Below is a beautiful box mount created from mount board to give a deep recess for the painting. An added expense but becoming very popular.
This is a simple white wood frame with a double mount, classic and simple.
This is similar to the previous choice, but in pale natural wood, this has been a staple for the last 10 years or so.
* A quick 'by the way' on mount size and depth, make the mount a reasonable depth to give substance but don't make it too deep that it dominates the frame's internal space. If it makes the picture too big, it may get rejected due to limited and expensive hanging space.
A silver frame is nice and suits green and white pictures but be aware that they can damage easily at shows and are hard to repair. Notice the lovely thick mount board.
This is a brushed silver metal frame, again easily damaged. The generous double mount gives added depth.
This type of frame is affordable but can often look too casual. The very cream mount may also look like it is bought off the shelf and may be too warm next to the fine white watercolour paper. When I started out, I used similar frames and was often asked by buyers if they could buy the work unframed; it may have been that the frames needed to be better quality for the price and or that they preferred a different look for the walls of their home.
This type and colour of frame are not that popular with buyers at present, so be careful when choosing traditional frames, as you could be making your choice look old-fashioned. Of course, I may be alone in this view, and I will stand corrected if you have used this frame style and sold well.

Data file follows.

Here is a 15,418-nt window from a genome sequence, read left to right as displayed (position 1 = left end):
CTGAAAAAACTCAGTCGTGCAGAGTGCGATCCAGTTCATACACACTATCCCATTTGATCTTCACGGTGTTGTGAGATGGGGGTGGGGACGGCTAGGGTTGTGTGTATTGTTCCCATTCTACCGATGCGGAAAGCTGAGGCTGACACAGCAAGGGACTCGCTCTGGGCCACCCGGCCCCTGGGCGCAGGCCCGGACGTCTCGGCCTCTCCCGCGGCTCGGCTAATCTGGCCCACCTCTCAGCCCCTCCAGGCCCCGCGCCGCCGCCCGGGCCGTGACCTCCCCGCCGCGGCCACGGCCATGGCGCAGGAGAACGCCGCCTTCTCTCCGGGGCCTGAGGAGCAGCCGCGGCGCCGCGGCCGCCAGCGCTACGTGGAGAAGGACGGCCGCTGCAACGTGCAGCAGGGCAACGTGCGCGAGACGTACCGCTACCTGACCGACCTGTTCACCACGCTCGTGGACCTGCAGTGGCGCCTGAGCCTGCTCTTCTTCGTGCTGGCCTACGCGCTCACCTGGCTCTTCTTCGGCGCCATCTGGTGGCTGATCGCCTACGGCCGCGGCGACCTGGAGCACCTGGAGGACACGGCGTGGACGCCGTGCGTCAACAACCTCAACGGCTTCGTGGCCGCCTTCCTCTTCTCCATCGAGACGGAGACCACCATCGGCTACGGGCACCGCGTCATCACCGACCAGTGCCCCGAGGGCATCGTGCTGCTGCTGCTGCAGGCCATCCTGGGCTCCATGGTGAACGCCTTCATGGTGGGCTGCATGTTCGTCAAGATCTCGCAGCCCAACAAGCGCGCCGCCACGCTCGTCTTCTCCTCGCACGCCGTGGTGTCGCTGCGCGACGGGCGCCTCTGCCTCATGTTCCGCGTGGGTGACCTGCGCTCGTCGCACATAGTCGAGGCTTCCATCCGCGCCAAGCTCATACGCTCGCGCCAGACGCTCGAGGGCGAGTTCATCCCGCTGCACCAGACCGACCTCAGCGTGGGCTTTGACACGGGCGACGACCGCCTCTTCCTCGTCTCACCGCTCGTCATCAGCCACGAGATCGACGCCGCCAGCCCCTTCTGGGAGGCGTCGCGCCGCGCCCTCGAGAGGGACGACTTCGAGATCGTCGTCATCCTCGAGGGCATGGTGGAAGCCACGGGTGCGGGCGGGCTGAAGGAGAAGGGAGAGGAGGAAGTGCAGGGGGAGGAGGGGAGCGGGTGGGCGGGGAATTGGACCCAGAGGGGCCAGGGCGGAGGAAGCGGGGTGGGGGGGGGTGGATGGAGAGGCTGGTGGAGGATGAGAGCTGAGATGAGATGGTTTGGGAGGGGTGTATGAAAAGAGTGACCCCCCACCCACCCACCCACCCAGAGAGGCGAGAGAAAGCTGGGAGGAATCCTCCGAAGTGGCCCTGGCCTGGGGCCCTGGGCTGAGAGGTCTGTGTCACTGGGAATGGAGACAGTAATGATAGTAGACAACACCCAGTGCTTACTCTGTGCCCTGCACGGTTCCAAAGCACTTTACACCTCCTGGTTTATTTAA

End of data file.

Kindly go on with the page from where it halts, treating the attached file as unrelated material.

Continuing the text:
This framing was beautiful. The generous mount/mat and simple frame complimented the work, and the silver slip worked well with the lilacs in the painting. The large mount/mat was applicable as it was a huge painting.
This frame also worked well with the painting, and the gold slip worked well with the warm colours in the picture. (Interestingly, both of the above were sold paintings)
This frame type (Above) is also out of favour at present; it might look nice in very traditional settings. Still, the reddish brown of the wood is not an easy colour to place in the décor of modern homes.
I like the generous depth of this frame; although the mount could have been a bit deeper, twice the depth would give it some importance (this is a personal choice, of course).
I love this frame; it is a frame within a frame, popular in galleries and suitable for acrylic and oil paintings.
I love the deep chamfer on the frame and mount; this is good simple, effective framing.
As you can see, there is a theme of pale wood and white frames on the sold work; this is good to know and may help when choosing your frames for your next show.
I have used black frames but have kept them slim and modern.
I hope you find this interesting and helpful I wish I had been advised when I started, and I hope you think it was worth reading. Wishing you much success with your painting and, indeed, framing; it's a tricky thing to get right. x
Finally this month, to add some sweetness to our lives.
I have been asked over the years to share my Nan's fairy cake recipe, which I have tweaked. They are greatly loved by those who come for tea at my house and are super easy to bake.
Billy's little Apple Fairy cakes
I use little muffin cases. You will need about 12-16 cases for this quantity.
Mix together in a mixer.
8oz /225grams gluten-free self-raising flour (or ordinary flour if you prefer)
7.5 fl oz sunflower oil
6oz/200 grams caster sugar
4 small eggs or 3 large ( I have used oggs a vegan alternative)
1 ½ teaspoons of vanilla essence
1 level teaspoon of baking powder
2 tablespoons of natural yoghurt or cream if you prefer
2 large cooking apples peeled and chopped into small pieces
Divide the mixture between the cases.
Bake for 20 minutes in a medium oven on the middle shelf.
I use 160 degrees (310 Fahrenheit) in a fan oven (gas mark 2-3)
Leave to cool, then dust with icing sugar or decorate with butter icing.